Rebecca Goldstein

The author recommends works of fiction that capture the mind, heart and soul in one fell swoop.

A recipient of the prestigious MacArthur Foundation Fellowship, Rebecca Goldstein writes novels that bridge the gap between philosophy’s intellectual pleasures and fiction’s imaginative explorations — as well as nonfiction works of profound substance, such as Incompleteness: The Proof and Paradox of Kurt Gödel. Her latest work, 36 Arguments for the Existence of God explores the tension between faith and skepticism in a wry tale of an “atheist with a soul.” She shared with us three books she loves.

Books by Rebecca Goldstein


The Black Prince

By Iris Murdoch

“How can art be true to life when art has form and life is formless? This genius of a novel is bursting with frantic, frenzied, farcical life and still manages to address such high-minded questions. This book is so much: a mystery, a love story, a meditation on eros, the mysterious source of art and love. Its manic energy makes it an exhilarating ride, with a whopper of an ending. Sometimes Murdoch’s characters can seem like faucets spouting forth her ideas, but not in this one.”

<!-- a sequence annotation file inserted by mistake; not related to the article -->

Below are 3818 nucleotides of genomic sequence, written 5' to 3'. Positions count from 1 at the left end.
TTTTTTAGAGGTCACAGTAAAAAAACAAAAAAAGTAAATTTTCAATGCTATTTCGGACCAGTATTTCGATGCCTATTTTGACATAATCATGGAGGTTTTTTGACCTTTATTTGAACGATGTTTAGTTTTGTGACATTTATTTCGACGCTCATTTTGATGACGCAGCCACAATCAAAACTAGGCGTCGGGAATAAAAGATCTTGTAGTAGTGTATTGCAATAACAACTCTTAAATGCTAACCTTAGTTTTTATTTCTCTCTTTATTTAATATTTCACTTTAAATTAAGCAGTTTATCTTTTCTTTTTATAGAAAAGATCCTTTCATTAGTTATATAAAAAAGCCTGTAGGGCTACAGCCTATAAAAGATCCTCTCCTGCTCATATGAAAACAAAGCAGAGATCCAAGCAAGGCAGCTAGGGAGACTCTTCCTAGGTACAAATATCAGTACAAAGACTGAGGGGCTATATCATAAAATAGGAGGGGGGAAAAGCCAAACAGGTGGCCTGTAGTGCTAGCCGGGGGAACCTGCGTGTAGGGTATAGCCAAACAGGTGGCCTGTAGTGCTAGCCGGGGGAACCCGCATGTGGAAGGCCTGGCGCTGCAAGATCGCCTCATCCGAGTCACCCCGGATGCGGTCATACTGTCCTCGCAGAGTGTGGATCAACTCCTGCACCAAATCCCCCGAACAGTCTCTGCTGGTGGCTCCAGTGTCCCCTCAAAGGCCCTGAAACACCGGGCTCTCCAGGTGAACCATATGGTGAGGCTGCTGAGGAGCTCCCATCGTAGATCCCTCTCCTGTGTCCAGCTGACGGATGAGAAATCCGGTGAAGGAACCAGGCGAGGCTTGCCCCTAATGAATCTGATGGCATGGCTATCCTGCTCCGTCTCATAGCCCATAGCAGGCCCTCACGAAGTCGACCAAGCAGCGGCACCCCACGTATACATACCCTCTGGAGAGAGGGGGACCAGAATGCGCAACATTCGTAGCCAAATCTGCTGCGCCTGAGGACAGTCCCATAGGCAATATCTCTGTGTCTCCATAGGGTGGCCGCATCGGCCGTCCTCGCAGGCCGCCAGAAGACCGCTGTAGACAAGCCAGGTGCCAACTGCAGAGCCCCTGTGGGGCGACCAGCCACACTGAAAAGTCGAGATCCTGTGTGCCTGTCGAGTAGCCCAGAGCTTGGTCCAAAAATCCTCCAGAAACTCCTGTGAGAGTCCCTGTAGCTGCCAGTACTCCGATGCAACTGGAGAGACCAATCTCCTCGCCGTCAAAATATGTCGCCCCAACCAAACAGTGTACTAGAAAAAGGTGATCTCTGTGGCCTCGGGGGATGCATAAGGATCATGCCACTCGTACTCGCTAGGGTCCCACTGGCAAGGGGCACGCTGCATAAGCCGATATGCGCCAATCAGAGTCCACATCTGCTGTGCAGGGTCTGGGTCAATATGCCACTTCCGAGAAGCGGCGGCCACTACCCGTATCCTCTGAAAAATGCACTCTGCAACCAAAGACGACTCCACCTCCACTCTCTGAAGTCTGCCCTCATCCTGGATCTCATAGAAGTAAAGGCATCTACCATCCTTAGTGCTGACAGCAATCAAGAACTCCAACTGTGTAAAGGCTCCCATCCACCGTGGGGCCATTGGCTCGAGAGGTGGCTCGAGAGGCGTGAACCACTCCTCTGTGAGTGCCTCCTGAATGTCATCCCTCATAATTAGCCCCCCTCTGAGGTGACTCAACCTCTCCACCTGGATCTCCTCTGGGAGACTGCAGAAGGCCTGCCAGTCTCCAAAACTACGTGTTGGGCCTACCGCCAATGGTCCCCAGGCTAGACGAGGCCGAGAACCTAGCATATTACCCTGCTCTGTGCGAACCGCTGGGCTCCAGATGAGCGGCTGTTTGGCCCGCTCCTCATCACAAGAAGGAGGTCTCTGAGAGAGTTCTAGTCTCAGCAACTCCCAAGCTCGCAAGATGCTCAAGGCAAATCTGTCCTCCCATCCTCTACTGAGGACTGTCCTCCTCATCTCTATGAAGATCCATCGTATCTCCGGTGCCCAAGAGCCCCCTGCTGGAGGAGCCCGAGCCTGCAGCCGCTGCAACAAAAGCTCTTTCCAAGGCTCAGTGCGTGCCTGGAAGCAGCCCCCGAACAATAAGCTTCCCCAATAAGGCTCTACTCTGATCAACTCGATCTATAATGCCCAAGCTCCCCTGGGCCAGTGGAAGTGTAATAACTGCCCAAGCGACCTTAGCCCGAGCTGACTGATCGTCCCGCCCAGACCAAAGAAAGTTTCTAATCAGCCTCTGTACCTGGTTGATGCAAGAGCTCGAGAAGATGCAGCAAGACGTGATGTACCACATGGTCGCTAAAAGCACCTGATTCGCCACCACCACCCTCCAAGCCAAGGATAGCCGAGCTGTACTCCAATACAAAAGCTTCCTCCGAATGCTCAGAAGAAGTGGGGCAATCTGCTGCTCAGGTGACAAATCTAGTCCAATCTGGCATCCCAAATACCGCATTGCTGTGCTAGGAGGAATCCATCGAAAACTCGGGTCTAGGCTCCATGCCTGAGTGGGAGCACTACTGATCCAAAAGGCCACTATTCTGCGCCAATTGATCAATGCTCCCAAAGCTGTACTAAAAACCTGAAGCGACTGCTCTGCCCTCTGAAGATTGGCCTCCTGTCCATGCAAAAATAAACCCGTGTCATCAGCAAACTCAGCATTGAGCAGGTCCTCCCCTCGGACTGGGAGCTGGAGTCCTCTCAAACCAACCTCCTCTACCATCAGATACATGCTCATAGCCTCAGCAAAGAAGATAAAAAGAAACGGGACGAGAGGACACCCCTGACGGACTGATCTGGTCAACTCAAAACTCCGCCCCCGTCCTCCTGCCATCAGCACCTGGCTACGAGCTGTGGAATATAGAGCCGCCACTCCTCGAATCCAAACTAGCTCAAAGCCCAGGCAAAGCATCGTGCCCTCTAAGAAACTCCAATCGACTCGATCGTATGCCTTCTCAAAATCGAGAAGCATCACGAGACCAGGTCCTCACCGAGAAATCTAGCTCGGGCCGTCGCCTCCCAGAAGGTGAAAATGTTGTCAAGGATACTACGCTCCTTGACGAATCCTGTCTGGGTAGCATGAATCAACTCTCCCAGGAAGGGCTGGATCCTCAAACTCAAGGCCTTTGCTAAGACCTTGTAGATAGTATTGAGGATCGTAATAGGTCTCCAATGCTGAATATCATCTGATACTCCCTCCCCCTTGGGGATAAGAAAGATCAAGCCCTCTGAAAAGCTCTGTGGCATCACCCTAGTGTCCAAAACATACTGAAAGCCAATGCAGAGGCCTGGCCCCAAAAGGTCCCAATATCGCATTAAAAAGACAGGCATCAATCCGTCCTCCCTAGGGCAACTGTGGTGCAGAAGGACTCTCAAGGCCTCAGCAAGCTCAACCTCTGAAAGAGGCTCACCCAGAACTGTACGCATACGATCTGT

Shadow Country

By Peter Matthiessen

“If you love fiction that swallows you whole, that offers you lives that feel more real than your own, here’s a book for you. It’s set in the Florida Everglades, and its mythic tale of racial violence stretches from the Civil War to the Great Depression. The dark figure of Edgar J. Watson, self-made man and possible murderer, looms over it all. Matthiessen has been at this book for a good part of his (thankfully) long life. Sometimes obsession pays off. This epic gets my vote for the Great American Novel.”


The Prisoner’s Dilemma

By Richard Powers

“Powers’ books are brainy, but his focus is always on the fragility and yearning inside us. Here he turns a problem from game theory into a heartwrenching tale of a family. His brilliant characters make me think of Henry James. To a critic’s objection that no real people sound like his characters, he responded, ‘Well, they ought to.’”